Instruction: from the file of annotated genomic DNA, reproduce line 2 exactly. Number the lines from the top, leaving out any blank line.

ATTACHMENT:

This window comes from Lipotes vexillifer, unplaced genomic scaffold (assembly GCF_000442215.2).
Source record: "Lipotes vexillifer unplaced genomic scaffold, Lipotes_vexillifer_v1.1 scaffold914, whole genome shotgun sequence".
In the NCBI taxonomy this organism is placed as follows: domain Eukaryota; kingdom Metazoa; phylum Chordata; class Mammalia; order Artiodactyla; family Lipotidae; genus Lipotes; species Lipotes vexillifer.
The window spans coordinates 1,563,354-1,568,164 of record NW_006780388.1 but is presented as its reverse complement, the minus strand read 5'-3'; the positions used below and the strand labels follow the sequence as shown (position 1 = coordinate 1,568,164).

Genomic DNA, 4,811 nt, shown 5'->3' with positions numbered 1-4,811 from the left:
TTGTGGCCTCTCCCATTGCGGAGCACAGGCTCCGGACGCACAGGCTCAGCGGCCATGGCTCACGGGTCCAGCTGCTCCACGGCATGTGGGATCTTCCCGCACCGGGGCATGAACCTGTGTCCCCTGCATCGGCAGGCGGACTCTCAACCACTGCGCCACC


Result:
Source record: "Lipotes vexillifer unplaced genomic scaffold, Lipotes_vexillifer_v1.1 scaffold914, whole genome shotgun sequence".